Thanks also to Larry for the restaurant comparison and clarity.


    – M 

  7. juggling

    At the annual folk festival here in Seattle, I watched a pair of guys toss six machetes back and forth simultaneously. Hmmm…maybe you could start a road show Moses….juggling two inch 30 gauge acupuncture needles while doing tricks on your skateboard, all the while talking up CAN. Nationwide tour perhaps? 

  8. maybe teaching CA hopefuls

    maybe teaching CA hopefuls to juggle machetes would help them learn about developing and maintaining good boundaries for interacting with patients? This could be good…

  9. To throw out another analogy

    I keep finding my past experience as a dj bearing on being an effective acupunk.  Time keeps moving forward, need to select the next record, then get the tempo matched, and drop it in at just the right moment so the structures line up, then gracefully blend the two, and finally know just when to pull out the old record so that the energy transfers smoothly.  All while paying close attention to the dancers and the general energy of the room.  That’s where I learned to really operate from my heart and my gut, and let my mind watch (mostly) and direct when needed.

    To expand the analogy further… I never liked to plan out my dj sets ahead of time.  Like waiting to feel the pulse and listen to a patient before deciding what points to use, I like to pick the perfect record in the moment.  On a good night, the records literally pick themselves, jumping out of the box into my hand.  Then there’s those nights when my hands stumble and I can’t decide where to go next.  That’s when it’s nice to have a few versatile, long records that can go just about anywhere and work, kinda like a Miriam Lee treatment.  I’ve also found that in acupuncture, as in music, the longer I do it, the more minimal my taste becomes.  Less is more, and leaves room for the patient/dancer to fill in with what they bring to it.

    Co-sign on restaraunt work… never waited tables, but working a busy kitchen as a line cook forces one to learn how to do lots of things precisely and in just the right order.  It’s not so much doing a bunch of things at once, because you have to do one thing at a time and pay close attention to it, but picking the right sequence out of many possibilities.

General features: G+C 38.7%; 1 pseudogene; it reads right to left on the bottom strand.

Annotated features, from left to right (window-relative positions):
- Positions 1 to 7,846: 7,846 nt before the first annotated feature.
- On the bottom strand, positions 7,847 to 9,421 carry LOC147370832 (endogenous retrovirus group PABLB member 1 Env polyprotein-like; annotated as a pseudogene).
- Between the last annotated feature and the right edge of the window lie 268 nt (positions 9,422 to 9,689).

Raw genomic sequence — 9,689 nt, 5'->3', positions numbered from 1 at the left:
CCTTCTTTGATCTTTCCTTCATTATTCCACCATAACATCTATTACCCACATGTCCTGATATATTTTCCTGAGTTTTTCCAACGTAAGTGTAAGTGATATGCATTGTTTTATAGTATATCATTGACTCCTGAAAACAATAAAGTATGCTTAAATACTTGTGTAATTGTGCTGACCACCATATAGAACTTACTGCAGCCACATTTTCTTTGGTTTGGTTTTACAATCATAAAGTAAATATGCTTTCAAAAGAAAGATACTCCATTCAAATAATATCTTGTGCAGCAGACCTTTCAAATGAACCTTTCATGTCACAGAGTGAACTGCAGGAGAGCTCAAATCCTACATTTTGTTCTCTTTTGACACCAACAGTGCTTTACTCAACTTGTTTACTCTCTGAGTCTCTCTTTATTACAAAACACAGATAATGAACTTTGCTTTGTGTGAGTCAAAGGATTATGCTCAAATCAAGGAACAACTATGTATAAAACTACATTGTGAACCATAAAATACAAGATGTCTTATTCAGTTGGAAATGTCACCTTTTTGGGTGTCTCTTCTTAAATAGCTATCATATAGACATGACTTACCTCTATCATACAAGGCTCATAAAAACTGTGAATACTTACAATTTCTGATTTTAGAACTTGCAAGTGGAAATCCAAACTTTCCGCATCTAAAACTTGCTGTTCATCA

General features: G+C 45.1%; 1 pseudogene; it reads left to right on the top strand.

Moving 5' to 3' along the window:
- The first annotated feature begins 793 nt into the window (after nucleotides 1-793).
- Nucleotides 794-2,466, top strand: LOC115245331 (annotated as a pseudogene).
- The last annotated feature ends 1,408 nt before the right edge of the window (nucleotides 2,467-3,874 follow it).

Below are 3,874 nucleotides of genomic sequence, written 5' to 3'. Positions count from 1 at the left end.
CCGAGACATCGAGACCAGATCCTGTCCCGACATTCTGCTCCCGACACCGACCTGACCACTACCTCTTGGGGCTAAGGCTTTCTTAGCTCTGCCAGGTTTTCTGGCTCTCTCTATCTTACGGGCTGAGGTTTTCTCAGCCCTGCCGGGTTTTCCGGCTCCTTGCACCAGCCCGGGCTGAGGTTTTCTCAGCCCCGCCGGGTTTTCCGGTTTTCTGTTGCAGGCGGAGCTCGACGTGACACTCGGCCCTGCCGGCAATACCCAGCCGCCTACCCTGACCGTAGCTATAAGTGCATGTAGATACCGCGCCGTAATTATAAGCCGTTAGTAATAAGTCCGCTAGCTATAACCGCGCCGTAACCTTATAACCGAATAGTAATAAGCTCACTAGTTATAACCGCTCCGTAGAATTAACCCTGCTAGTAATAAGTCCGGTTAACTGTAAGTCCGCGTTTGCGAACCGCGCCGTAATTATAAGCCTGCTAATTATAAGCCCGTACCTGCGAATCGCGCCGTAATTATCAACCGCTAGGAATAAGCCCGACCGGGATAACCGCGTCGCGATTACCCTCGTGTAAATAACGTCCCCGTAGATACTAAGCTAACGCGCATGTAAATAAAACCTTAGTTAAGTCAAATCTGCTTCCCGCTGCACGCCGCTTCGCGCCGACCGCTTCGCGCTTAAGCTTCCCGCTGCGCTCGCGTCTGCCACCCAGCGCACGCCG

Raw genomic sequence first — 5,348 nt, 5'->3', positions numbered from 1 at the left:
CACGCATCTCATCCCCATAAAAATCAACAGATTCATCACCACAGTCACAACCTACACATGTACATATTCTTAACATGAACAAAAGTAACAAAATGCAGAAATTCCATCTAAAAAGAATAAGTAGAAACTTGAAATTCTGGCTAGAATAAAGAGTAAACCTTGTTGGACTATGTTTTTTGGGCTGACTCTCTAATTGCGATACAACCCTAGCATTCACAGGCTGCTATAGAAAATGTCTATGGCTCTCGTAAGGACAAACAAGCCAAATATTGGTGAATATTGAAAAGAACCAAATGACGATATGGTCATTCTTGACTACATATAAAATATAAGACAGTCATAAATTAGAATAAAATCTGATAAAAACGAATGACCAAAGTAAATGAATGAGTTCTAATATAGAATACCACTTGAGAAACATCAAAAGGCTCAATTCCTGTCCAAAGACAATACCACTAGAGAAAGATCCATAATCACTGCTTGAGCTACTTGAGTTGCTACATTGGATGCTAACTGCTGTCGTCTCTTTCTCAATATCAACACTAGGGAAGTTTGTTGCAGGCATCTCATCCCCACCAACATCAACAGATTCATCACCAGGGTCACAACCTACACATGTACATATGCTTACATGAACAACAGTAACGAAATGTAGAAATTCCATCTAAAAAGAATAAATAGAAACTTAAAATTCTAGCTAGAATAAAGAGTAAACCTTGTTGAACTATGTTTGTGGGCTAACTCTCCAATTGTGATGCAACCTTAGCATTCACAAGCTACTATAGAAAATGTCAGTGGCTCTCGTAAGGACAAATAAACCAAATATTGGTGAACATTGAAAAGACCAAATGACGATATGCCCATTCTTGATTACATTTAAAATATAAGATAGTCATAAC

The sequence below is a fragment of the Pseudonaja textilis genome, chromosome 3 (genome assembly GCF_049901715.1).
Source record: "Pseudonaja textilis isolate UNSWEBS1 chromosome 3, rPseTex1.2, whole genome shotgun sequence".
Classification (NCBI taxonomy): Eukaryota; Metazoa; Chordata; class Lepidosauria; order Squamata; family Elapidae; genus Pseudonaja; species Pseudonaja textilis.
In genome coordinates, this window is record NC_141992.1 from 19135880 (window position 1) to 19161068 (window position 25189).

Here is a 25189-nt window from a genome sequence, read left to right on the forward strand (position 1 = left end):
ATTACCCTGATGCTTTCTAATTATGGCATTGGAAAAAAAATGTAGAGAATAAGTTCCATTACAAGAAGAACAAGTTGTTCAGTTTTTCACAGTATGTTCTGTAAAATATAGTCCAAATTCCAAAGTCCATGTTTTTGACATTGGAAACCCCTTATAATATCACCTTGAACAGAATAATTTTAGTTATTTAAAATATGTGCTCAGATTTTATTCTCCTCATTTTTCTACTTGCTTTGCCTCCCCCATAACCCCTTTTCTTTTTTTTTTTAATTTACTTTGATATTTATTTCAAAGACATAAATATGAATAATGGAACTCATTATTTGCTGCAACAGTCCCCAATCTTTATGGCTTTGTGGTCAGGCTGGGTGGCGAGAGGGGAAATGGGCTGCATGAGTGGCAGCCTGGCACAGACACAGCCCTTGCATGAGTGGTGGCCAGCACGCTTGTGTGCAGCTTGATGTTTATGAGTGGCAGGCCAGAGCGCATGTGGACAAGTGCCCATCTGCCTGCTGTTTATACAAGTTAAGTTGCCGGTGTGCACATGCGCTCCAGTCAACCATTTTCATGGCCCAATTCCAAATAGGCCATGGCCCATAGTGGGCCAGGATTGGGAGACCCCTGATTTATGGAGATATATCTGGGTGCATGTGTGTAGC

10. “…picking the right

    “…picking the right sequence out of many possibilities.”

     well put.  i have to give a shout out to the folks on the line, as well as prep and dish.   

  11. To echo Larry

    my high school experience of waitressing at a busy road side diner as well as working for years as a nurse on busy hospital floors teaches constant reprioritizing and a distant and simultaneous near focus.    Also instant connection with others.  I’m adding job history to my list of things to ask of a hire.

  12. Another analogy

    I was in aviation for 20 years, first as an air traffic controller, then as a dispatcher and management – remember Lloyd Bridges character in Airplane (“I picked a bad day to stop sniffing glue”) – that was my job.  It basically consisted of managing many resources to keep from cancelling or delaying flights.

    I find acupuncture (and herbs) to be much like that – logistics optimization (I was waiting for a chance to use that word) – what resources are available and how can they best be deployed.  That applies to the patients’ inner resources as well as to the running of the clinic. 

    I think that lots of people starting out fresh from school tend to forget their earlier types of experience, or not realize how similar the situations are.  I don’t know about others but I learn best when I can say to myself, “Oh, it’s like X situation in these ways, but in these other ways it’s different”, then I can concentrate on the differences and make it a priority to assimilate the new parts at first.

    But I really liked Moses analogy of driving!


  13. I found the analogy of the car very helpful. I’m currently plowing my way through as much stuff as I can as I’m currently making the transition from Sole practitioner to the Community Acupuncture Model. It’s easy to start to feel overwhelmed by the amount of new stuff to learn…this post really helped me take my foot off the gas so to speak. Thanks.

  14. Larry G I love the bartending analogy. I spent a long time thinking I was “just” a bartender until I someday started my “real” job. Now I know I was actually in training for CA. By the way I also worked at Tgif on Long Island about 12 years ago, which one were you at?